HCT116 cells were obtained from the German Collection of Microorganisms and Cell Culture (DSMZ, Braunschweig, Germany). HCT116 BAX/BAK DKO, BAX KO, and caspase-8 KO cells were kindly provided by Richard Youle (National Institutes of Health, Bethesda, USA), Bert Vogelstein (John Hopkins University, Baltimore, MA, USA) and Hamsa Puthalakath (La Trobe University, Bundoora, Australia), respectively31,32,33. BAX/BAK/BOK-deficient HCT116 cells and MEFs were kindly provided by Thomas Kaufmann (Institute of Pharmacology, University of Bern, Bern, Switzerland). SW48 and DLD1 cells and BAX/BAK-deficient variants thereof were purchased from Sigma (Steinheim, Germany). PCI-1 cells were a gift from Richard Bauer (University of Regensburg, Germany). Jurkat J16 cells and caspase-9- or BAX/BAK-deficient variants thereof have been described before34. All cell lines were maintained in RPMI 1640 medium (PAN Biotech, Aidenbach, Germany) with 10% (v/v) fetal calf serum (Sigma). Medium of Jurkat cells was supplemented with 100 U penicillin/mL and 0.1 mg streptomycin/mL (PAN Biotech). Antibodies: caspase-3 (#9662), caspase-9 (#9502), COX IV (#4844), p70S6k (#2708): Cell Signaling (Beverly, MA, USA); tubulin (#MS-581): Dunnlab (Asbach, Germany); cytochrome c (ab13575): abcam (Cambridge, UK). Monoclonal rabbit anti-BOK (BOK-1-5) was a kind gift from Thomas Kaufmann (University of Bern, Bern, Switzerland)35. Chemicals: Raptinal and MTT (3-[4,5-dimethylthiazol-2-yl]−2,5-diphenyl tetrazolium bromide): Biomol, (Hamburg, Germany); zVAD-fmk (carbobenzoxy-valyl-alanyl-aspartyl-(Omethyl)-fluoromethylketone): Bachem, (Bubendorf, Switzerland); zLEHD-fmk: BD Biosciences (Heidelberg, Germany); ABT-199, ABT-737, S63845 and QVD-OPh: Hycultec (Beutelsbach, Germany); TRAIL: Apronex (Jesenice u Prahy, Czech Republic); cOmplete protease inhibitor cocktail: Roche (Mannheim, Germany).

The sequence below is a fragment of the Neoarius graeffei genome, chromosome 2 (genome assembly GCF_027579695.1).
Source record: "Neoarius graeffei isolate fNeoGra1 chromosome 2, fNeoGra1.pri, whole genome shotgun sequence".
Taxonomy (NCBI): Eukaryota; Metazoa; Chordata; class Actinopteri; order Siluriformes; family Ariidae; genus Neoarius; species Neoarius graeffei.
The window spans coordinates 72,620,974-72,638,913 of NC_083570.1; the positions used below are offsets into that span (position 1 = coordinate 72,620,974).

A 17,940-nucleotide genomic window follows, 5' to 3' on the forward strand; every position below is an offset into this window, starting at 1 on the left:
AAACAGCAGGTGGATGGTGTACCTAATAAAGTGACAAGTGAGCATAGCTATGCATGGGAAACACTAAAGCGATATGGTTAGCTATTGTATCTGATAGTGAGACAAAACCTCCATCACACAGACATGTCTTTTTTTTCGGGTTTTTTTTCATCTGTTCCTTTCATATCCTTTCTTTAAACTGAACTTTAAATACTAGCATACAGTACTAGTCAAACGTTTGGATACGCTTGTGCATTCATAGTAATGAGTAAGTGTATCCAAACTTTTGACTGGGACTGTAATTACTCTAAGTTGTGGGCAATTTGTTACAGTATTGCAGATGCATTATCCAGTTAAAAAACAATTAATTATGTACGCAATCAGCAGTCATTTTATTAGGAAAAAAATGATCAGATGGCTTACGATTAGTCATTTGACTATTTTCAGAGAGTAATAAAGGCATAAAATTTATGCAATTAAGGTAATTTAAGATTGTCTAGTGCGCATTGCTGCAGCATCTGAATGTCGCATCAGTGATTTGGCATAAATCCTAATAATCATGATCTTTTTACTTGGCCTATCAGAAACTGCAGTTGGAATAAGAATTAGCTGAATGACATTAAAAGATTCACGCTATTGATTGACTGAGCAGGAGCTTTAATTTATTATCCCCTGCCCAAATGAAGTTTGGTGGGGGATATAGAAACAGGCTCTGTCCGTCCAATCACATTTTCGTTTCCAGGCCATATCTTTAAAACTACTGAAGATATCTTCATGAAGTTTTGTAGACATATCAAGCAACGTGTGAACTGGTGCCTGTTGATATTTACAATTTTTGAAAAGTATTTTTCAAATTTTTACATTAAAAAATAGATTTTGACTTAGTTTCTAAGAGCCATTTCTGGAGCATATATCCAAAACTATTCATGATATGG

MTT-based cell viability assay
Cells were seeded in 96-well plates (Jurkat: 2 × 105 cells/well; all other cell lines: 2 × 104 cells/well) and challenged with the indicated concentrations of the indicated substances in duplicates (technical replicates). Unless indicated otherwise, cell viability was determined 18 h after stimulation using MTT staining (2 h at 37 °C). Staining intensity was measured at 595 nm and the mean was calculated from the technical replicates of each experiment. The mean value for untreated controls was set to 100%. For any other condition, the MTT staining intensity is given relative to the corresponding untreated group (% of control). Data points shown are mean values (calculated from 2 technical replicates) of independent experiments (n ≥ 2–3).
Western blot analysis